Thursday, February 16, 2006

Miss Represented and Miss Interpreted, the Belles of the Ball

Yesterday my coworker vented to me about how it's upsetting to her when people (library patrons) refer to me with the wrong pronoun- she said that it's frustrating, particularly because we are in the school of social work, and these people of all people should be more sensitive and aware. And it's true- while everyone in the world, ideally, would be more sensitive and aware, it does seem that people who are choosing social work as their profession might be particularly well served if they made fewer assumptions and spent more time being aware of how their actions might be unknowingly oppressive/offensive.

And it was good to hear, particularly when she very kindly said that she didn't understand how they could mess up my pronouns when I'm so dedicated and consistent in my gender expression, and my other coworker later corroborated and said it throws her for a loop when people say "Oh, but she told me I could have it until 6pm" because she genuinely doesn't understand who they're talking about. which was very kind, and good to hear.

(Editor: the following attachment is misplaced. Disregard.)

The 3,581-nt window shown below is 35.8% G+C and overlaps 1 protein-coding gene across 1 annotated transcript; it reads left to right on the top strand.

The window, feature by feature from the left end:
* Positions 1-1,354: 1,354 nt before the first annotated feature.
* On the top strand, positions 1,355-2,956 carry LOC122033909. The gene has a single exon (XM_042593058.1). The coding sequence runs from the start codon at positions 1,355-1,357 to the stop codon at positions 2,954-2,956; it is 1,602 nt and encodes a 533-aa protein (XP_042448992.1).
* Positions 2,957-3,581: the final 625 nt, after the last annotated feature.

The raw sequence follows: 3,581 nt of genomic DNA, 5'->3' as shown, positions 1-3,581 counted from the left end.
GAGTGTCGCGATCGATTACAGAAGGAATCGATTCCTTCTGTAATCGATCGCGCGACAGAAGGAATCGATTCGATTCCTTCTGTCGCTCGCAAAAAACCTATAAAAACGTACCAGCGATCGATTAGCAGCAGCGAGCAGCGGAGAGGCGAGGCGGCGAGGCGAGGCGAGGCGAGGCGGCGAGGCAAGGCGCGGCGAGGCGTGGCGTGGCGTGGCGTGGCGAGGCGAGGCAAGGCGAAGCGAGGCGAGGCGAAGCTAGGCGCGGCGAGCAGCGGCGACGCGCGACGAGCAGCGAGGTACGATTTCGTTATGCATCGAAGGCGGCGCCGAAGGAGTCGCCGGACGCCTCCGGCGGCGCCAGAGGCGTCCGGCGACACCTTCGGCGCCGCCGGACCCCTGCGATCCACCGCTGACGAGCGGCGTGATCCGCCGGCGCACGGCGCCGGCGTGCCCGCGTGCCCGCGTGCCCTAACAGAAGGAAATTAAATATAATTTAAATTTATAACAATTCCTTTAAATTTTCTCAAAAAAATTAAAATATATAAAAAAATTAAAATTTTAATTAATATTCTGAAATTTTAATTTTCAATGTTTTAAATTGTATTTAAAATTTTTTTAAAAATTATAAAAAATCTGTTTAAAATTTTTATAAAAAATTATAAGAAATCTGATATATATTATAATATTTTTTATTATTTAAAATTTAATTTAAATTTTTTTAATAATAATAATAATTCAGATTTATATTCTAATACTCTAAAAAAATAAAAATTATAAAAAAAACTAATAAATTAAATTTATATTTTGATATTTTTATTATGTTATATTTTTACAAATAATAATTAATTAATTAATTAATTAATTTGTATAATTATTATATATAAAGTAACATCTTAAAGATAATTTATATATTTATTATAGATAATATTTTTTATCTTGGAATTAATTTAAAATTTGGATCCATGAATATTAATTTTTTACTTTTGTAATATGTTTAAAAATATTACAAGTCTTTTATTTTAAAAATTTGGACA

However, talking with the original coworker, expecially because she brought it up, also made me feel two other somewhat uncomfortable emotions. The first wasn't very strong, and I am rather ashamed of it, actually, but I definitely felt a thread of bitterness. It's just not fair that I try so hard, and I try to correct people, and tell people, and I am consistent and thorough in my gender presentation, as much as I can be given certain bodily limitations. It's painful and frustrating to still be misread and misrepresented. What more am I supposed to do? Put up signs?

and, as Alysse (coworker 1) said, can't they just gossip more, for goodness sakes? There are definitely students who know I'm a guy, and there are definitely students who know I'm a transguy, and you'd think word would spread one way or another so that people would at least know that Eli behind the desk should be called 'he.'